For What Purpose is the Alopekis Used?

The purpose of Alopekis today is the same as what it was centuries ago. The Alopekis is perfectly capable of fulfilling whatever job it is assigned. On the streets, they were scavengers and hunters of rats, mice, and other small animals for food. They are equally capable of finding food by rummaging through the refuse of humans. Those Alopekis who became pets in the homes of Greek families were the perfect companions and they became valued family members. The Alopekis is a valued member of the Greek family. That is where their protective instincts became part of their characteristics that are still present today. The Alopekis would alert their Greek families of imminent threats and then go on fulfilling tasks like herding the farmer’s geese and ducks. Above all, Alopekis dogs are survivors, capable of adapting to any situation or circumstances. 

Those traits were passed on to their descendants, and they continue in much the same way today. They are still wonderful versatile house pets, farm dogs, watchdogs, rat catchers, and various other tasks that helped them to survive and thrive in the modern-day. Highly useful little dogs, they adapt to the requirements and lifestyle of their human families and can be used to guard property, protect livestock, and happily do whatever their masters expect of them.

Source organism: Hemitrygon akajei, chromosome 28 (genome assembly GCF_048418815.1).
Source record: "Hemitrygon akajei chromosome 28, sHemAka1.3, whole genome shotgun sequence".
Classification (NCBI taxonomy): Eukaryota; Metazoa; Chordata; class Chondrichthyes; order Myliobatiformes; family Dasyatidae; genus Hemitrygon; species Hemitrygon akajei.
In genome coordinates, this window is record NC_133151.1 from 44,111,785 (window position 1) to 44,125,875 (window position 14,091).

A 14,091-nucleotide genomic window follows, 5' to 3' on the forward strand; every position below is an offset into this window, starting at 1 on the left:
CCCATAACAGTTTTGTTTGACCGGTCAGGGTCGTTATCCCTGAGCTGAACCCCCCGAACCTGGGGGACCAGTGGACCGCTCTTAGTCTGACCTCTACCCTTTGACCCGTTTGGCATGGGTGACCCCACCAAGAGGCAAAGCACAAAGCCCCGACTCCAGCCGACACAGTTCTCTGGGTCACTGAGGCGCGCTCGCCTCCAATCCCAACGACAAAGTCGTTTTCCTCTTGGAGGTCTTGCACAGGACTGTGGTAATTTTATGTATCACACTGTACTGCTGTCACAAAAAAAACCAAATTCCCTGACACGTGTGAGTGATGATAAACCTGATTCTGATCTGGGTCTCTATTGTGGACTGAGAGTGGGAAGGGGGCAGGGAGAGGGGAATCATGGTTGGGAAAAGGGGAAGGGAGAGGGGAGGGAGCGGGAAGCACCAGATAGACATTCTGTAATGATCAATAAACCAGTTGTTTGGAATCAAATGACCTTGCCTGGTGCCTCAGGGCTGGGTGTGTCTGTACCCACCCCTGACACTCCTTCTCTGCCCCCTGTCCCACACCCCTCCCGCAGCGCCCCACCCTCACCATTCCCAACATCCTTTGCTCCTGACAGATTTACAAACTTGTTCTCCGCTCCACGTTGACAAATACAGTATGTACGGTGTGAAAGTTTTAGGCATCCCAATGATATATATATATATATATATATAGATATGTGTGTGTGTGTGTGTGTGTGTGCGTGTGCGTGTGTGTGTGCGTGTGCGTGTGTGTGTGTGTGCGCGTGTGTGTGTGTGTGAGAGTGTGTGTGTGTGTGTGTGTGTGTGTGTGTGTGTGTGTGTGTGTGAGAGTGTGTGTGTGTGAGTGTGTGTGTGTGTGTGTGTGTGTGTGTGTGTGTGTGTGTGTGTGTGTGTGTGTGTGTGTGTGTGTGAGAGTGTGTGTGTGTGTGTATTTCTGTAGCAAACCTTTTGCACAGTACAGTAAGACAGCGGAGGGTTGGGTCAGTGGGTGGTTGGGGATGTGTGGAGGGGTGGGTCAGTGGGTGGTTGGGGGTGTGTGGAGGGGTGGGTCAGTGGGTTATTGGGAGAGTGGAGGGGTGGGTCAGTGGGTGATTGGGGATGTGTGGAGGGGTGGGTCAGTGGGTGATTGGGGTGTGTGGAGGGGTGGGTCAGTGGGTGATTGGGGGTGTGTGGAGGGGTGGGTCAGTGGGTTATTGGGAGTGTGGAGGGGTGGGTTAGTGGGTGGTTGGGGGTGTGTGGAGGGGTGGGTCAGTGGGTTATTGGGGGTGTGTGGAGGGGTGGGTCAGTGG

Is Alopekis a Working Dog?

Yes, the Alopekis are good working dogs, and they know it. They are happiest when they have work to do. If their owners live on a farm, so much better because living in the city does not allow them to practice their herding instincts like herding livestock and poultry. 

What are the Other Names of the Alopekis?

The other names for Alopekis are Alopecis, Cynalopex, Moropa, Alepouditsa, Venetaki, Zacharoskylo, Bouboudi, Alepoudistas.

Where does the Alopekis Name come from?

It was believed by many that these dogs were the offspring of dogs and foxes mating. The Greeks named the dogs “alopecis,” a Latin word that translates to a small fox in English. 

What are the Common Nicknames of the Alopekis?

The common nickname for Alopekis is Bobis.